While Peja and Istog have been the subject of several projects by local archaeologists since the 1970s, this marks the first time an intensive archaeological survey has been conducted there.
“Kosovo is a new country, and it’s just coming out of a very difficult period in its history,” says Baci. “We have an opportunity now to give people there a better idea of their own history through archaeology.”
Though the image many have of an archaeologist is of someone kneeling in a shoulder-deep rectangular hole in the ground, coated in dust and scraping at the earth with a trowel to uncover artifacts, RAPID-K employs an innovative approach before engaging in such intrusive methods. Using a technique called intensive survey, Baci and her colleagues, armed with tablets and walking in evenly spaced lines, cover wide swaths of land and note any artifacts or historical features they encounter. Survey teams generally focus on agricultural fields, which often see many once-buried artifacts returned to the surface by farmers’ ploughs.
Back at the lab, Baci combines the data from each survey team into a single digital database, which she uses to look at the locations of concentrations of archaeological material. This will help RAPID-K conduct future excavations in a more strategic manner.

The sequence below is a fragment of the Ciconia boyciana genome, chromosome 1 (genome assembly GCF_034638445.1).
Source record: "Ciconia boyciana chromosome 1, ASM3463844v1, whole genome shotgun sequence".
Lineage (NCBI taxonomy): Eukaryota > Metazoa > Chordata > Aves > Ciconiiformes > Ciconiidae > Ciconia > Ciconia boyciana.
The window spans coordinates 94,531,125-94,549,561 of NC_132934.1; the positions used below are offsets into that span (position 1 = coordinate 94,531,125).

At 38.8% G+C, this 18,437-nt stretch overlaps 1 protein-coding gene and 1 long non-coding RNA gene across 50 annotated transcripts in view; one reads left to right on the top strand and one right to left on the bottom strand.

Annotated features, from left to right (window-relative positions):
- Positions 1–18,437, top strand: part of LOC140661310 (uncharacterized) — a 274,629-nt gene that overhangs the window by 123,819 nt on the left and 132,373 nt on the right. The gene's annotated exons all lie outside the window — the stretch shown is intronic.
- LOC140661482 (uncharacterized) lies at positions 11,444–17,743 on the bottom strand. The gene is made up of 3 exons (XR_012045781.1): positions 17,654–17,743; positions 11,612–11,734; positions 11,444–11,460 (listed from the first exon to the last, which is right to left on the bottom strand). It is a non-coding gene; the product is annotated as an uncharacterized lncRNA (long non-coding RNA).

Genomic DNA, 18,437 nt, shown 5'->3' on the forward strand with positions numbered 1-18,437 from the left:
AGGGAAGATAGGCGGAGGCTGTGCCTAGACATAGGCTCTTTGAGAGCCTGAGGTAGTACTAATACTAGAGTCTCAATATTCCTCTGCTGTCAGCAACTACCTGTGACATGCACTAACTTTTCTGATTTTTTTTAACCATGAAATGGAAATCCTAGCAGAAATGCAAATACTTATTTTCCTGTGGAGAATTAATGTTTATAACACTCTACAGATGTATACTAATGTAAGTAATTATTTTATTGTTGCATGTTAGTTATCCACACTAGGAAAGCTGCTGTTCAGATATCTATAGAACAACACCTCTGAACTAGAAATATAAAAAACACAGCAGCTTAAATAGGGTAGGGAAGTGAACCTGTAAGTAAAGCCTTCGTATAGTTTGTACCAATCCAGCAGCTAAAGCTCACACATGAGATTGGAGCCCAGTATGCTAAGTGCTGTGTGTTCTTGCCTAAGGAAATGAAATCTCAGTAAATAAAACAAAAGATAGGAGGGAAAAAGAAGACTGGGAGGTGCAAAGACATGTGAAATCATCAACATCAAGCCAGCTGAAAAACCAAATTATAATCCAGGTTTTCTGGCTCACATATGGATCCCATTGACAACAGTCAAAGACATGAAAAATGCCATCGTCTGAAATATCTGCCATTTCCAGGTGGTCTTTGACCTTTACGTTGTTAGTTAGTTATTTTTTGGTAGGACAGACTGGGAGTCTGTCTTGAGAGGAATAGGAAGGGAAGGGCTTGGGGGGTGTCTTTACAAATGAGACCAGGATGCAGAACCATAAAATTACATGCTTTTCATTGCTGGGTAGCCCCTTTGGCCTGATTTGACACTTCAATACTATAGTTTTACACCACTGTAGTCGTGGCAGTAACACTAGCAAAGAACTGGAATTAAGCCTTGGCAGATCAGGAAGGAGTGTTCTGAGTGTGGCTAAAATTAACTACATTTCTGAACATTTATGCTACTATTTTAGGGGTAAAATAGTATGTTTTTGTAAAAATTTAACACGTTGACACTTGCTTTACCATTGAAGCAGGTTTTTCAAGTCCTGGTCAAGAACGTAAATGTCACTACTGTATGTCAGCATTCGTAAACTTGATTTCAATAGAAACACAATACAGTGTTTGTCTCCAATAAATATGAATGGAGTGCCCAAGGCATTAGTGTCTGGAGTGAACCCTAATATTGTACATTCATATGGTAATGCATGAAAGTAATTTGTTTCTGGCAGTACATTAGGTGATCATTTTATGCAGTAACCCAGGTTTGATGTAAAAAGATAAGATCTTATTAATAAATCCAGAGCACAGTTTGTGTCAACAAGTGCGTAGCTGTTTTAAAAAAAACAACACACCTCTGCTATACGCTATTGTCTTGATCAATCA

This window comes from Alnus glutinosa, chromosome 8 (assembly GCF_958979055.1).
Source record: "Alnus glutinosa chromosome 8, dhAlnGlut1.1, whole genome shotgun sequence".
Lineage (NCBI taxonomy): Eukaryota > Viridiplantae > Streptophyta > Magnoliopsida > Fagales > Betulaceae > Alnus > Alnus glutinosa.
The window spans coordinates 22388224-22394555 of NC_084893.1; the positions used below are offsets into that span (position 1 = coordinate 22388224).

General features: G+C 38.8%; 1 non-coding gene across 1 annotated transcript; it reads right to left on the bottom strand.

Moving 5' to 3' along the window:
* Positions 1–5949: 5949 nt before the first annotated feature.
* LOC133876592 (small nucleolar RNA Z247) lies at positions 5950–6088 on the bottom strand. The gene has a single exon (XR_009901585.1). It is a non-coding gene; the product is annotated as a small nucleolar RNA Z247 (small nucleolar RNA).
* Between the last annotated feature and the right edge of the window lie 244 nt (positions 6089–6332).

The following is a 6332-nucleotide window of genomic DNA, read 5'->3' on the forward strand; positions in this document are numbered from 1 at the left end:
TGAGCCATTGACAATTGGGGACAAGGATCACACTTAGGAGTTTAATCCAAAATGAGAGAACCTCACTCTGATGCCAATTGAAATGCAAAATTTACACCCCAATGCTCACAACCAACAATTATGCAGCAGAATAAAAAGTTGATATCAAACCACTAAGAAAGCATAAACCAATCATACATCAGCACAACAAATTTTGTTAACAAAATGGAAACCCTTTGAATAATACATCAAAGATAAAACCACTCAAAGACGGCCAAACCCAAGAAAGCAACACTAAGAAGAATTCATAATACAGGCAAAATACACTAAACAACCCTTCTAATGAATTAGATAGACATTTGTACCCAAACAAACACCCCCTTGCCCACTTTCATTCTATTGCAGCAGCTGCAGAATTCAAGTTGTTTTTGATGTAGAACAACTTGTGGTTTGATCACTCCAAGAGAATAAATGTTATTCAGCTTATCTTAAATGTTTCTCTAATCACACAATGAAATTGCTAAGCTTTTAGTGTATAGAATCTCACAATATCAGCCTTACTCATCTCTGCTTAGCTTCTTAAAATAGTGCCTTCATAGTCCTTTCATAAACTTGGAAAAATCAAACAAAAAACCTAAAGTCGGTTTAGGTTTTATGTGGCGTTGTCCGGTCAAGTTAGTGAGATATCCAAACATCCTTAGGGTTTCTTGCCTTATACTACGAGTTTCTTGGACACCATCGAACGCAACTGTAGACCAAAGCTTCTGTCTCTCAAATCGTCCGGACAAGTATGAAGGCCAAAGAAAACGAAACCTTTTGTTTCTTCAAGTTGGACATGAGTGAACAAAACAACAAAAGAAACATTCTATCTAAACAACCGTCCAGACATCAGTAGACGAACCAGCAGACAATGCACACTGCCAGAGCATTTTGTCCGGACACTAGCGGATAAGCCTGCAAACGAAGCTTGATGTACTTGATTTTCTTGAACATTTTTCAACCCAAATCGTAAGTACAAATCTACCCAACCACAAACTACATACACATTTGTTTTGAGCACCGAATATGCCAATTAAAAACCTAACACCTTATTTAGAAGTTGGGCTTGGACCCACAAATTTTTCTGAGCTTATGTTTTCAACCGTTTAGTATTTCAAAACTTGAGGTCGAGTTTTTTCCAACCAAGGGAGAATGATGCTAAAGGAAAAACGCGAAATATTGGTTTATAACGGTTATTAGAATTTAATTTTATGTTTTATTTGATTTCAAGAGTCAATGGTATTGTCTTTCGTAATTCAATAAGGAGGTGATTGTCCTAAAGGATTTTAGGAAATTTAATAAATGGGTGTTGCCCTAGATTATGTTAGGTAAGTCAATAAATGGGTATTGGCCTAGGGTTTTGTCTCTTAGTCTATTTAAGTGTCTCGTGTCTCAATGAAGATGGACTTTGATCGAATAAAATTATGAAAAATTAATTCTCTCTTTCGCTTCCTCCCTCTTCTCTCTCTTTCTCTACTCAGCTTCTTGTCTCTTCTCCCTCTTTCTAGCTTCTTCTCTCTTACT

“The switch to using survey methods first reflects a change in the mentality of archaeology,” Baci says. “Excavation, while extremely useful, is a destructive practice; running surveys lets us gather regional data to answer specific, and important, questions, while preserving as much of the record as possible.”
This approach is already bearing fruit. During their first field season, the RAPID-K team discovered 13 previously unknown archaeological sites and recovered numerous artifacts from both the historic and prehistoric periods, including pottery fragments dating from the Neolithic to the time of ancient Greece and Rome. Baci is now integrating these data into the team’s database and mapping systems in order to guide their activities when they return to Peja and Istog next summer.
“While we are in Kosovo, Erina runs our computer and satellite systems, manages our databases, and surveys all day, every day,” Galaty says. “During the rest of the year, I turn to her constantly for help running our project. It’s no exaggeration to say RAPID-K could not function without her.”
For Baci, working to uncover the past of a region so closely tied to her own is reward enough. Her dissertation will focus on RAPID-K’s work in Kosovo, and she plans to continue to explore the historic and prehistoric past of Albania and Kosovo upon completing her program.
“There’s something amazing about being out in the field,” she says. “Archaeology gives us a window into the past that history often can’t, and the idea that I’m able to contribute to the creation of that knowledge is very fulfilling. My curiosity and love for the past absolutely drive me.”
How Rackham Helps
Baci is the recipient of two Rackham conference travel grants, enabling her to present the results of her master’s thesis work at the January joint meeting of the Archaeological Institute of America and Society for Classical Studies, as well as at the annual meeting of the Society for American Archaeology.